The photographs themselves are pretty simple, a friend described them as photographs of nothing and I thought that was funny. It’s the little simple moments that can be so beautiful, many of those photographs were just on our normal commute or taking a plane somewhere for business and remembering to enjoy the ride and keep your eyes open. Even as busy as life can get, the busiest I have ever been in my life, it is still important and possible to make quality time for yourself. Also many users imagine the phone as a gift, so the book enhances that experience as well.
Let’s talk about the ‘ole work-life-balance story for a sec. Most of what I’ve read and seen about the phone positions it as almost a leisure device—something to help people unplug, unwind. Which makes me think of long weekends upstate or something. But did you guys envision that the Light Phone might play a role in people’s daily work life, for example? Have you heard any stories from people who feel like the phone has changed the way they work?
Totally see where you’re coming from, naturally we think of more exciting and longer chunks of “fun” time as how we would use the Light Phone.
However, I would say that personally the use cases I find most helpful and actually profound are very simple. I started leaving my phone and my desk with my computer when I walk 15 minutes down the street to grab a coffee break, and you know actually take a break instead of just doing email on my phone at the cafe. It can be little half hour breaks through out the day that allow you to get a few layers deeper into your thoughts before being bombarded with constant flow of information, notifications and things that need to be attended to. We’ve heard from initial users about similar stories, maybe it isn’t even leaving their house but going to the kitchen to cook for an hour, read a book, or get creative/productive.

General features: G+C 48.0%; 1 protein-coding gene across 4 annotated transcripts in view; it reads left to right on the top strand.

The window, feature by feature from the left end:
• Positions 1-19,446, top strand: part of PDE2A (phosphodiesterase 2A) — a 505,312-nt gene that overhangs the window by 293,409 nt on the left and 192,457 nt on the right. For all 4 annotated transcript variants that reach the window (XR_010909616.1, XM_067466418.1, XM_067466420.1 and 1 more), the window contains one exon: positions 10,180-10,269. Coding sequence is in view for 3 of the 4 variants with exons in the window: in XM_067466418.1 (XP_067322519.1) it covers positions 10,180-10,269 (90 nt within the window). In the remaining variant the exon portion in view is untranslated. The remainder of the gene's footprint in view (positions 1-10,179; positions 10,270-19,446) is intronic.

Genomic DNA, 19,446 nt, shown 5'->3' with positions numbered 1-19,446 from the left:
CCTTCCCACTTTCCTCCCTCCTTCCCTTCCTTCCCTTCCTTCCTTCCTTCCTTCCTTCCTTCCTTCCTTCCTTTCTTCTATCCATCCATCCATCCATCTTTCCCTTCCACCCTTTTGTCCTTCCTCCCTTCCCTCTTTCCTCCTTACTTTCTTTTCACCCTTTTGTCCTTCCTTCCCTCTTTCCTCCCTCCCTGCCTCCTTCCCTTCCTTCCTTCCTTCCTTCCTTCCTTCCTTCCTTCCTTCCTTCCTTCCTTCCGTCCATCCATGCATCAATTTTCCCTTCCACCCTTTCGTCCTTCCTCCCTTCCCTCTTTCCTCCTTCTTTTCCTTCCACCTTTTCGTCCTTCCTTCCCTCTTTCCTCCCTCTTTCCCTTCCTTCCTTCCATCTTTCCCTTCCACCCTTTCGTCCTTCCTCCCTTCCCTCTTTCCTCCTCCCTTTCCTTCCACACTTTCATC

Can you imagine a scenario where the Light Phone becomes a business solution one day? Sort of like the days when companies were handing employees Blackberry devices as their “work phone,” but instead it would be a Light Phone meant to discourage employees from doing things like syncing personal devices to business accounts so they can focus on the tangible output of their work?
I can imagine that as a possibility, whether the Light Phone was to be used at work or on weekends. There are a lot of studies on the effects of multitasking on our productivity and the positive effects of being able to relax away from the noise makes you much more productive when you return.